of high ideals and straightforward ways, whose integrity never was questioned and
whose judgment was sought and advice followed must ever be mentioned the late Leo
M. Doyle, the banker of Santa Ana, a gentleman esteemed for his thorough knowledge
of banking in all its details, and also for his ability to size up and appreciate fellowmen.
He was born in Gratiot, Wis., on May Z7, 1882, the son of M. M. and Joanna (Quinn)
Doyle, who were farmers in that state until they removed to Dakota where Mr. Doyle
was a banker. Now they make their home at Hollywood, honored liy an enviable
circle of devoted friends.

Leo Doyle was reared at Darlington, Wis., where he attended both the grammar
and high schools, and when seventeen years of age he removed with his parents to
Mitchell, S. D., where he matriculated at the Wesleyan University. Having been
graduated from that excellent institution, he 'took a course at the business college in
Mitchell, and on completing his studies, entered the Western National Bank in that
town, as teller, both he and his father having become interested in the institution.
He was also interested in farming, and grew to be a successful dealer in lands.

At Pierre, S. D.. on October 30, 1906, Mr. Doyle was married to Miss Rose Collins,
a native of Wakonda. in that state, and the daughter of William Collins, who was born
in Dubuque. Iowa, and who had married Miss Margaret Mulvehill. Then they moved
to South Dakota, where Mr. Collins was a business man in Wakonda, until his death.
His widow, Mrs. Doyle's mother, still makes her home there. After his marriage, Mr.
Doyle removed to Letcher, S. D., where with his father he started the Citizens Bank
of Letcher, acting as cashier, while Mrs. Doyle was assistant cashier; but in December,
1913, when his father had already removed to California and liked it well, he sold his
banking interest and also came out to the Coast. He settled temporarily at Hollywood,
and entered the Home Savings Bank in Los Angeles to get familiar with California.
Then, after traveling the state from north to south, he selected Santa Ana for his
permanent location, and immediately started to organize the Citizens Commercial
Savings Bank, associating with him his father, M. M. Doyle and others.

In 1917. the Citizens Commercial Savings Bank was merged into the California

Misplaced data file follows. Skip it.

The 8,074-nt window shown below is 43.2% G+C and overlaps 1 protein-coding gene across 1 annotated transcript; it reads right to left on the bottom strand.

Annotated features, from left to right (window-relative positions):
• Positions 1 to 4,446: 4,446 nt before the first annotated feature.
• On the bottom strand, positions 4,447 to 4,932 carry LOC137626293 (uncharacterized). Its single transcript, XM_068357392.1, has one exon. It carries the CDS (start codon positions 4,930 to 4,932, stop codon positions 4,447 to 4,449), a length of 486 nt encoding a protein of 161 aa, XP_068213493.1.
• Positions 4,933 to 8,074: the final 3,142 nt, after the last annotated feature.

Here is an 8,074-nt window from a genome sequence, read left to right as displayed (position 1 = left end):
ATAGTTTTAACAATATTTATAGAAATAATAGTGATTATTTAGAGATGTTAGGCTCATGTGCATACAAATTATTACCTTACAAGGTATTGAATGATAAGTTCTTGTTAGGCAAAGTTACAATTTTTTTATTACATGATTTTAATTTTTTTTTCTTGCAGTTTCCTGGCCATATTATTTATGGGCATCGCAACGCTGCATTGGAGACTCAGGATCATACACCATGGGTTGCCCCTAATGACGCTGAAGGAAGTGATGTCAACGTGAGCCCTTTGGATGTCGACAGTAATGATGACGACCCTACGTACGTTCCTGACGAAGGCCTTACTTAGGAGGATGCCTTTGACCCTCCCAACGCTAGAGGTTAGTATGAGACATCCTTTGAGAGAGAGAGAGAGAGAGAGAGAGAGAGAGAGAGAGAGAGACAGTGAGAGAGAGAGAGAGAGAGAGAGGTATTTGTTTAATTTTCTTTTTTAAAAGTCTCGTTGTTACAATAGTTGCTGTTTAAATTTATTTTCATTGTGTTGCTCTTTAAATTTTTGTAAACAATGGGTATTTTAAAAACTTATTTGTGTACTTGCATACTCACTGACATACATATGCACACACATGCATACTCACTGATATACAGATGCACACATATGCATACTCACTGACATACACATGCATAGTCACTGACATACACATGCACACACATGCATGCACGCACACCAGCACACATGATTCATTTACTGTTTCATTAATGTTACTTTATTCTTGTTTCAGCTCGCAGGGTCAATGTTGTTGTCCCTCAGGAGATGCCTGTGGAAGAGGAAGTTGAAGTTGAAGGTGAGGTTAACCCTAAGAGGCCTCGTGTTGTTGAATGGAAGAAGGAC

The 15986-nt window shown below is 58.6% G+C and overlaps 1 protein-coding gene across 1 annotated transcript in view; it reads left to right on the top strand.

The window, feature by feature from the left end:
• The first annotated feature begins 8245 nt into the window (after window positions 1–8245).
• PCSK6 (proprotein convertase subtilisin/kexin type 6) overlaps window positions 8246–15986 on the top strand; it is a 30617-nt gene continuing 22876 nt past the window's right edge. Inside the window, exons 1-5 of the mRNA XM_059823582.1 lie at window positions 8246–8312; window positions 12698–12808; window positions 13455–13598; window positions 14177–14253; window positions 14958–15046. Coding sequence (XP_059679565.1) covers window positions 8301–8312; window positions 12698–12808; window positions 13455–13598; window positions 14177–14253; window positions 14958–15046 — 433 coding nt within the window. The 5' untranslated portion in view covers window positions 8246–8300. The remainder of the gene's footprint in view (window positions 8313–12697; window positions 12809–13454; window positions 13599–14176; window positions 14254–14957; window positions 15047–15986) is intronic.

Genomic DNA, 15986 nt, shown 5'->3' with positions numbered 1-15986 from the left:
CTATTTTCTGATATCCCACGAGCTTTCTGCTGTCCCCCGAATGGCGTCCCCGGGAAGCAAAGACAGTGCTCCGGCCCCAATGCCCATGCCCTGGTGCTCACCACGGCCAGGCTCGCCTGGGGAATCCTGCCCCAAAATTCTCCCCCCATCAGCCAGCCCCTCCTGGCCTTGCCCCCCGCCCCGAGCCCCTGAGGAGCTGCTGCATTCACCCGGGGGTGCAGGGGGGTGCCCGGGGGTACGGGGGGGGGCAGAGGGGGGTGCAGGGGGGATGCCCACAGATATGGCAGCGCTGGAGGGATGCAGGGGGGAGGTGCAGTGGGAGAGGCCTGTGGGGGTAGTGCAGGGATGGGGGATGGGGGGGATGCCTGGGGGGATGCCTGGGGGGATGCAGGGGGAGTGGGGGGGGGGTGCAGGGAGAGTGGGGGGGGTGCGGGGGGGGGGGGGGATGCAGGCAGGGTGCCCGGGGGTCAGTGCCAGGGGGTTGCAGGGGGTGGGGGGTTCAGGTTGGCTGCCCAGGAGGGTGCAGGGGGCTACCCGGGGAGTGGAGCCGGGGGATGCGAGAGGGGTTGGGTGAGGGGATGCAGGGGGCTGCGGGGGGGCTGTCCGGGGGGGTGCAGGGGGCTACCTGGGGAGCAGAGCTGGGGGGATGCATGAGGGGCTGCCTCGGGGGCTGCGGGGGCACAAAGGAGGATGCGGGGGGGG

National Bank, and Mr. Doyle was elected cashier; and he continued active in the bank's
management and on January 1, 1920, was elected its vice-president. Unfortunately, the
influenza attacked him in October, 1918, and he had only partially recovered when he
went back to work; but although he made his home on his ranch at El Modena, he
could not regain his strength. Then he gave up regular work in the bank and went
camping in the mountains for a while; but in August he purchased a residence in Mon-
rovia and there removed with his family. He tried in vain, however, to call back his
old-time strength and vigor, and on March 16, 1920, passed away, widely esteemed and
beloved by all who intimately knew him. His body was interred at Calvary Cemetery.

Leo M. Doyle was a devout member of St. Joseph's Catholic Church, and was
not only one of the organizers of the Knights of Columbus, but was for two terms a
grand knight. He was prominent in civic afTairs, and was a member of the Merchants
and Manufacturers .Association and also the Chamber of Commerce, and was active in
the bond and other war drives. He was also a popular member of the Orange County
Country Club. On the day of his lamented demise, the Santa .Ana Register said of
him: "Mr. Doyle became well known, and the stamp of his personality has been left
upon both business enterprises and in social circles in Santa .\na." Since her hus-
band's death, Mrs. Doyle has moved back to Santa Ana where, surrounded by her
former friends and endearing associations, she is looking after the large business aflfairs
left by her husband. .\ devout Christian, she is conscientiously directing the education
of her four children — Rosalie, Dolores, Kenneth and Mary Elizaljeth, and is a member
of St. Joseph's Church and the .Altar Society of that congregation.


JAMES THOMAS STOCKTON.— Born in Jacksonville, Texas, May 8, 1862,
Tames Thomas Stockton was a son of Richard and Sarah (Buggj Stockton, members of
old Southern families and successful farmers. The mother died in Texas in 1867, the
family moved to Washington County, Ark., and later to Ozark, Ark., where his father
died. James was next to the youngest of the children of this union and was reared
a farmer's boy and attended the public school in his district. When twenty-two years of
age he began farming for himself.

At Ozark, Ark., December 29, 1887, Mr. Stockton was married to Cener A. Hadley,

Online LibrarySamuel ArmorHistory of Orange County, California : with biographical sketches of the leading men and women of the county who have been identified with its earliest growth and development from the early days to the present → online text (page 129 of 191)